School Colloquia Series - Steven Sherwood - Self-agreggation in radiative-convective equilibrium and its link to extreme rain increases in a warming atmosphere
Tuesday 30th May 2017
Old Main Building, Room 150
Speaker: Professor Steven Sherwood, ARC Laureate Fellow | Deputy Director, Climate Change Research Centre, UNSW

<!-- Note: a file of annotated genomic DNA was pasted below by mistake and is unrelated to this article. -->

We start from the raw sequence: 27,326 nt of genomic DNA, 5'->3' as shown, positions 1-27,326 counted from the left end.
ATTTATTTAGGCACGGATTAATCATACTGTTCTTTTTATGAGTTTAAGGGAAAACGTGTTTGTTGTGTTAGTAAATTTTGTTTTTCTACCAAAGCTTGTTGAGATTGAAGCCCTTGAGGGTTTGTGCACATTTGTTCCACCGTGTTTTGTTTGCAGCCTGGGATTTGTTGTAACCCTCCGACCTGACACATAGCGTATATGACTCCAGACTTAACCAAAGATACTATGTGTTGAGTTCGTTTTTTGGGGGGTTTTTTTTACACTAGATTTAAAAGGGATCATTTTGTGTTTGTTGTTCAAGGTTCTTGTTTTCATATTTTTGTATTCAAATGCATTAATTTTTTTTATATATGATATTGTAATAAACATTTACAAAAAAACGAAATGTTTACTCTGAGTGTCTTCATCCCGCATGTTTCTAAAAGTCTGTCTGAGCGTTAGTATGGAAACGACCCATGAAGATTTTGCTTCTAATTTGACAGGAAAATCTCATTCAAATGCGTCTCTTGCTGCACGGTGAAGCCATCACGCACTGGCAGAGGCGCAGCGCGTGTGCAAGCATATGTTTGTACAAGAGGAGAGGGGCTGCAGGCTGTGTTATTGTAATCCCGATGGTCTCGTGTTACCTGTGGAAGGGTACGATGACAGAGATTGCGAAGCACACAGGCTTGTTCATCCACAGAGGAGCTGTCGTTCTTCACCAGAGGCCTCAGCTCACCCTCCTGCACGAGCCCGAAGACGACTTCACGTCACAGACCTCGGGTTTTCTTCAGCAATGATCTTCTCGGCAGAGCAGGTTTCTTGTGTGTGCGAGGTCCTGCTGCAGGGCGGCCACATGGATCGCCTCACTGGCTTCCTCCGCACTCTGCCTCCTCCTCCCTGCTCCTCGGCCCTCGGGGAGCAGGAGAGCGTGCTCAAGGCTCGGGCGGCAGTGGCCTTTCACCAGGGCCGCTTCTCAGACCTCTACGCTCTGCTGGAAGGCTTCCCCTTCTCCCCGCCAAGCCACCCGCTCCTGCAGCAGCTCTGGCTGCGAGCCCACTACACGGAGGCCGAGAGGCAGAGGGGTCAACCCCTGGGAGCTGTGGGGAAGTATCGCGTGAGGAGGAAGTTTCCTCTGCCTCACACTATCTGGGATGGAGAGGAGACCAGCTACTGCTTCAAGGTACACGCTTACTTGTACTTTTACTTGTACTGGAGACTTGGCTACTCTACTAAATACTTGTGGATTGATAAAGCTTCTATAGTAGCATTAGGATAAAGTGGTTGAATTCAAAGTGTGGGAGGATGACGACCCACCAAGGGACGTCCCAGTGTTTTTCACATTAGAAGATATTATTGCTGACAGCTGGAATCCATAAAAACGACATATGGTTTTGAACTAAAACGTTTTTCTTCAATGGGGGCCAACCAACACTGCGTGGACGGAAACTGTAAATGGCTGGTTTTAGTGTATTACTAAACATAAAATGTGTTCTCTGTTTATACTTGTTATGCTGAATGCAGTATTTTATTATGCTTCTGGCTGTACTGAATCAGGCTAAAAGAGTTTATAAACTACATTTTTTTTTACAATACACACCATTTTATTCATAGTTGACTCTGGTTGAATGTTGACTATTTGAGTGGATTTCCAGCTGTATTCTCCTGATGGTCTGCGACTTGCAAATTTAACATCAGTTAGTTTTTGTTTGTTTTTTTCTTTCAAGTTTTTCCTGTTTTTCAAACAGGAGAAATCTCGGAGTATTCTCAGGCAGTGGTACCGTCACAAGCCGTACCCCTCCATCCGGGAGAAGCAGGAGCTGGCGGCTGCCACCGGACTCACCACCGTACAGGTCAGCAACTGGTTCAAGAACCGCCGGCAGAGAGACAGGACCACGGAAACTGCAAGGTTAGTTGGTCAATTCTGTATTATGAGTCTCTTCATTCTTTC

Abstract: Traditional views of moist radiative-convective equilibrium, where a uniform wet surface is heated (e.g. by the sun) while the atmosphere above it is cooled and a convective heat transfer occurs (mainly by latent heat transport), have assumed that the resulting convection would always be statistically homogeneous and steady and produces a well-defined time-averaged mean state. However, recent high-resolution modeling studies have shown that such convection can sometimes spontaneously self-aggregate into highly organised and persistent structures that significantly change the time-averaged state. This is a type of hysteresis or quasi-phase-change in what was thought to be a conceptually simple system. Most studies have found that the tendency toward self-aggregation strengthens in warmer equilibrium states and therefore should respond to global warming, in ways that could feed back on the warming. This talk will review work on convective self-aggregregation and argue that the phenomenon is unlikely to represent a big uncertainty in global warming itself, but may play an important role in understanding how warming will affect extreme rainfall events.